Whorled (Paperback)

By Ed Bok Lee

Coffee House Press, 9781566892780, 118pp.

Publication Date: August 23, 2011

List Price: 16.95*
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Description

What does it mean to be a Global Citizen in an era of constant war, rampant industrialization, and ever-advancing technology? Lee's ever-wandering cultural and spiritual nomads struggle to make sense of what it means to be a citizen of an increasingly homeless world. In a world where "all love is immigrant," Whorled confronts and celebrates the many complications of global politics through meditations on war, migration, and culture. In settings from San Francisco to Seoul, the Midwest to Kazakhstan, Ed Bok Lee considers what it means to be a citizen in a world where "you can't win the past / or stalk redemption."

Raised in South Korea, North Dakota, and Minnesota, Ed Bok Lee is the author of Real Karaoke People, which won the PEN Open Book Award. He is an assistant professor at Metropolitan State University in St. Paul, Minnesota.




About the Author

Ed Bok Lee is the author of Real Karaoke People, winner of a PEN Open Book Award, an Asian American Literary Award (Members' Choice) and a Many Voices Prize. Raised in South Korea, North Dakota and Minnesota, Lee has worked a variety of jobs in over a dozen U.S. states and abroad. He has studied Slavic, East Asian and Central Asian languages and literatures in America, South Korea, Russia and Kazakhstan and earned an MFA from Brown University. A recipient of grants from such foundations as the McKnight, Jerome and National Endowment for the Arts, Lee is an assistant professor at Metropolitan State University.


Praise For Whorled

Winner of a 2012 American Book Award!

These poems are filled with a certain historical color of light.’ They're funny, slyly political, and gorgeous. Working with a variety of forms and modes, Ed Bok Lee rocks my socks off. I love this book.” Sherman Alexie

His poems are alternately devastating and grandstanding, word-drunk and built for speed. . . . There is another other/ in the other of every/ Another,” goes the opening poem, All Love Is Immigrant.” It’s a beautiful poem charged with a breathtaking idea. Whorled is a book that believes love is like a superior kind of capital: It’s a force that flows into new markets, sensing absences, and fills them, whether it’s a debased kind of space or an ennobling one.” John Freeman, Minneapolis Star Tribune

The spirit of Lee’s poetry hovers in the paradoxical space between markers of identification and actual identity. He makes wry and rightly skeptical use of the noun cluster and the adjective train, but does so in service to something elusive, something more precious. It’s as if he glues together shards of glass to make a bottle only to celebrate what that bottle cannot hold. . . .There’s something post-Romantic about thisLee writes frequently and without irony about love and friendshipbut it is not indulgent or salvific. Even at his mooniest, Lee is more than a Matthew Arnold, a figure who cannot help but take the cacophony of the world as a personal insult. If the modern world is a problem, it’s a fascinating one, both despite and because of its crimes, both large and small, and Lee does this truth better than justice. . . . Whorledis not a book of clean lines and sharp corners, a book that’s also a box. It spills and erupts and makes a mess, but its lists expand and grow, as living things do. . . .”Ray McDaniel, The Constant Critic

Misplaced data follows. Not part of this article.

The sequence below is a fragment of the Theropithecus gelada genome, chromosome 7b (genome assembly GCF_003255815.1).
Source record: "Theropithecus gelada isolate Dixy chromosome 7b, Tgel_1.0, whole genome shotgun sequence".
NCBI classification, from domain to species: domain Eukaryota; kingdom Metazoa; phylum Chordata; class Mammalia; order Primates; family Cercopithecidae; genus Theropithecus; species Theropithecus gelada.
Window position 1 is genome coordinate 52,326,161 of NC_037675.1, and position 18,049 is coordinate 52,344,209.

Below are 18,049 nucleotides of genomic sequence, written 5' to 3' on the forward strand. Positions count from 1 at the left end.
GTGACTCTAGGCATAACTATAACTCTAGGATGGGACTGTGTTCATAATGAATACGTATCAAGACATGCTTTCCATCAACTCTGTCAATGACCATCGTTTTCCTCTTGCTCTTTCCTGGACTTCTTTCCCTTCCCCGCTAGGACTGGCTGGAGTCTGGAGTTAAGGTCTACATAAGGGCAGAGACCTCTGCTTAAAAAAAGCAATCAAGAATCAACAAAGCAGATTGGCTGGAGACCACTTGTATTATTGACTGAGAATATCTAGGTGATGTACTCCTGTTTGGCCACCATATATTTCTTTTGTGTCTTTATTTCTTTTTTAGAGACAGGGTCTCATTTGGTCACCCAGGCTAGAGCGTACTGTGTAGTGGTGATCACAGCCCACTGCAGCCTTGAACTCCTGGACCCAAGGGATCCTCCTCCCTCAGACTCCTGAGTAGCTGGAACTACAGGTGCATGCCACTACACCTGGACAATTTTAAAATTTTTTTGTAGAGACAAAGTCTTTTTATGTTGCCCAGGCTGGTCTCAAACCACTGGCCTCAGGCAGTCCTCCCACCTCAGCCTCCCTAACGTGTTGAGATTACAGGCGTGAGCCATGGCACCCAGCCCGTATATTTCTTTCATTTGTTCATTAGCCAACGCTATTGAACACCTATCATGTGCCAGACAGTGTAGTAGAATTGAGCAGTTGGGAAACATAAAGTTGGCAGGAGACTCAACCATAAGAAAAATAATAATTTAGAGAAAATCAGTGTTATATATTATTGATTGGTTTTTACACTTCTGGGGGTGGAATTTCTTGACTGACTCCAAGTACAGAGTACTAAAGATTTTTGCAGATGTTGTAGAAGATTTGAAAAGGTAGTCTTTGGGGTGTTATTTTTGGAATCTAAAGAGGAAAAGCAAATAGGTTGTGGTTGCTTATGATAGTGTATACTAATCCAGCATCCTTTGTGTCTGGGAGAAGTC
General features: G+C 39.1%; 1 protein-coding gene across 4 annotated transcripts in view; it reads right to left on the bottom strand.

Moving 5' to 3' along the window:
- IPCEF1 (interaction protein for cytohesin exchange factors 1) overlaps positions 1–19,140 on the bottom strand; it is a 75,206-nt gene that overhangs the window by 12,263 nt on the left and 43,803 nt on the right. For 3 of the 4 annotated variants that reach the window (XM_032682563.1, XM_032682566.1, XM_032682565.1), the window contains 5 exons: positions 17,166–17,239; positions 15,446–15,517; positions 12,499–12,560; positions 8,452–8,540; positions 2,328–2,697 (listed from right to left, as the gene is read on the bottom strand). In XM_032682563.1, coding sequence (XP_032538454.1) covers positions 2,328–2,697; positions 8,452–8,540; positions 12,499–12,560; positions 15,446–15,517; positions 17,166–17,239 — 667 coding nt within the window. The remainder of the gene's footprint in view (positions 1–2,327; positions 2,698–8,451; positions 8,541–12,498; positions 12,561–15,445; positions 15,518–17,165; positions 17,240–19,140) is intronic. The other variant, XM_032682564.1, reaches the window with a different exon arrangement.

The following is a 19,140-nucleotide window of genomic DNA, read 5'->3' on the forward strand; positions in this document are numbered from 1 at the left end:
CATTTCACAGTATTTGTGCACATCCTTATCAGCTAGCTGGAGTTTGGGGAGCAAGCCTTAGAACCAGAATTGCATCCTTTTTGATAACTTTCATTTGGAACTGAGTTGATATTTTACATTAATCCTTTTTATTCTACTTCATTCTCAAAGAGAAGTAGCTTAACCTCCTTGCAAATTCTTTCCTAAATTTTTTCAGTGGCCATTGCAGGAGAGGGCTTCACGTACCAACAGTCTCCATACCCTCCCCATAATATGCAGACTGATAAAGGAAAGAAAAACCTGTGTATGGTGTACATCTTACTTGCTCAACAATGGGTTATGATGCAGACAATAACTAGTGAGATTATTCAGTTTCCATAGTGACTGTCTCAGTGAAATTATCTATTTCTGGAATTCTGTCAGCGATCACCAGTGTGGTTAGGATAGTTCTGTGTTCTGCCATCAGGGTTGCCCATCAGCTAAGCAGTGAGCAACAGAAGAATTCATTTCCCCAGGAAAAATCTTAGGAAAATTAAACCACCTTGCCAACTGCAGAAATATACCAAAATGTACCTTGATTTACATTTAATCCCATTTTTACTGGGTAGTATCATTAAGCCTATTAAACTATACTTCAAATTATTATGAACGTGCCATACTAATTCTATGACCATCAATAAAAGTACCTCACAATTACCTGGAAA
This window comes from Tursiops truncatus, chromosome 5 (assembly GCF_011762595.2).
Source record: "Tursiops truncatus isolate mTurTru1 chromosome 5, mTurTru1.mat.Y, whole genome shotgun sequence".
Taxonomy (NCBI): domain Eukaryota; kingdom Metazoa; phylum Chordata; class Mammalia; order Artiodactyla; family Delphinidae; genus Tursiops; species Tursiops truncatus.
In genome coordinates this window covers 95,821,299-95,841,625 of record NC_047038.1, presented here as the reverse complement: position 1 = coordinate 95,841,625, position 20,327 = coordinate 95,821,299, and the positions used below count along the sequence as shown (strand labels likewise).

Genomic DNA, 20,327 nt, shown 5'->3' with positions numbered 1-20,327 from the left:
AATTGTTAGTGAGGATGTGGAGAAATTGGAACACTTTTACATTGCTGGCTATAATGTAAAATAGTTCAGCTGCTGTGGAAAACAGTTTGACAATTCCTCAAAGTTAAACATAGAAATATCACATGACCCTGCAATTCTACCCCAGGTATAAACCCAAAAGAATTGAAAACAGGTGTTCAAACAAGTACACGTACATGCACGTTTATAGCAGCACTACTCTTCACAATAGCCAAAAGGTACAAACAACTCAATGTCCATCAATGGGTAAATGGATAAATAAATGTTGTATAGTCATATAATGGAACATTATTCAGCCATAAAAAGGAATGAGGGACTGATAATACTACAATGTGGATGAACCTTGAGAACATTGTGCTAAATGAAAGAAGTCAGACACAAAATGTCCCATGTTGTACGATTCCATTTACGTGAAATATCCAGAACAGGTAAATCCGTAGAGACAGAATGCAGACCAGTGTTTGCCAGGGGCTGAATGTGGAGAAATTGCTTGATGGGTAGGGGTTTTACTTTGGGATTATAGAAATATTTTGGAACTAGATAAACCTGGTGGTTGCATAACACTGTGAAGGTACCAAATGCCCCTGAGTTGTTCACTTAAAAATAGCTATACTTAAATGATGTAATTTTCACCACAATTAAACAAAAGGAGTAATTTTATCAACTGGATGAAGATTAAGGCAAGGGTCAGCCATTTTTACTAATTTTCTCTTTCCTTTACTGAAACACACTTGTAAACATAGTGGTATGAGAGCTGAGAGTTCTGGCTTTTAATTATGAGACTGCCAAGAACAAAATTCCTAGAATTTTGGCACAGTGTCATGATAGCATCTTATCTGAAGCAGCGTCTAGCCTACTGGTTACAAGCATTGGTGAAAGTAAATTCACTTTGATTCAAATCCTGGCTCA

Whorled enters fearlessly into the chaos of our social, cultural, political, and familial milieu, always with an eye toward finding the beauty among the hard truths of our situationsand fighting for them.”Rain Taxi Review of Books,Winter 2012

In this book, Lee is the writer and traveler of not only distances but of time. His staccato free-verse style is dynamic as ever, better read aloud than in silence, with a greater maturity, and a discernible global perspective. . . . If Ed Bok Lee still carries the sense of being an immigrant, then languagethe power of words is Lee’s turf, his citizenship. . . . Lee is a prolific and diverse writer.”Korean Quarterly

Sometimes a poem stops you in your tracks. Today I had that experience while reading Ed Bok Lee’s new collection Whorled.Marianne Combs, MPR

Whorled [is] an inquisitive, powerful, global exploration of identity, thrumming with insight and taut phrasing.”City Pages

These poems work in powerful concert to give body to an entire world of beauty, terror, loss, grief, and joy. The strength and magnetism of Lee’s voice come from his mind’s profound awareness of a person’s embeddedness in a context simultaneously personal and archetypal; social, historical, political, and cosmic. . . .What a moving read is Whorled.” Li-Young Lee

Whorled is on fire with the poetry of the future, written with a wild passion and a furious grace. Sociological, psychological, multicultural, ethereal, personal and vital, Lee spins out each poem in his unique, untempered voice.” Dorianne Laux

Atavistic arias and hip-hop haiku,memoir and mash-up, poetry and prose, Lee has serious game.Who else works with a lens this wide,this gracefully? Whorled will piss you off, crack you up, and leave you haunted by one of the most soulful love letters to language itself that you’ll ever read. All love is immigrant,’ says this book rich with destinations, each one opening our hearts wider to the miracle of having an entire world to call home.” Dobby Gibson

Elias Canetti remarked that a great writer must be for and against everything in the present time. In ways few Americans have attempted, Whorled takes on that challenge, deepening the reader into true soul work, grief and love for our human fragility. In poem after poem, Lee vividly explores knots of intersecting histories that connect the globe’s peoples in ways we have yet to take in and imagine."David Mura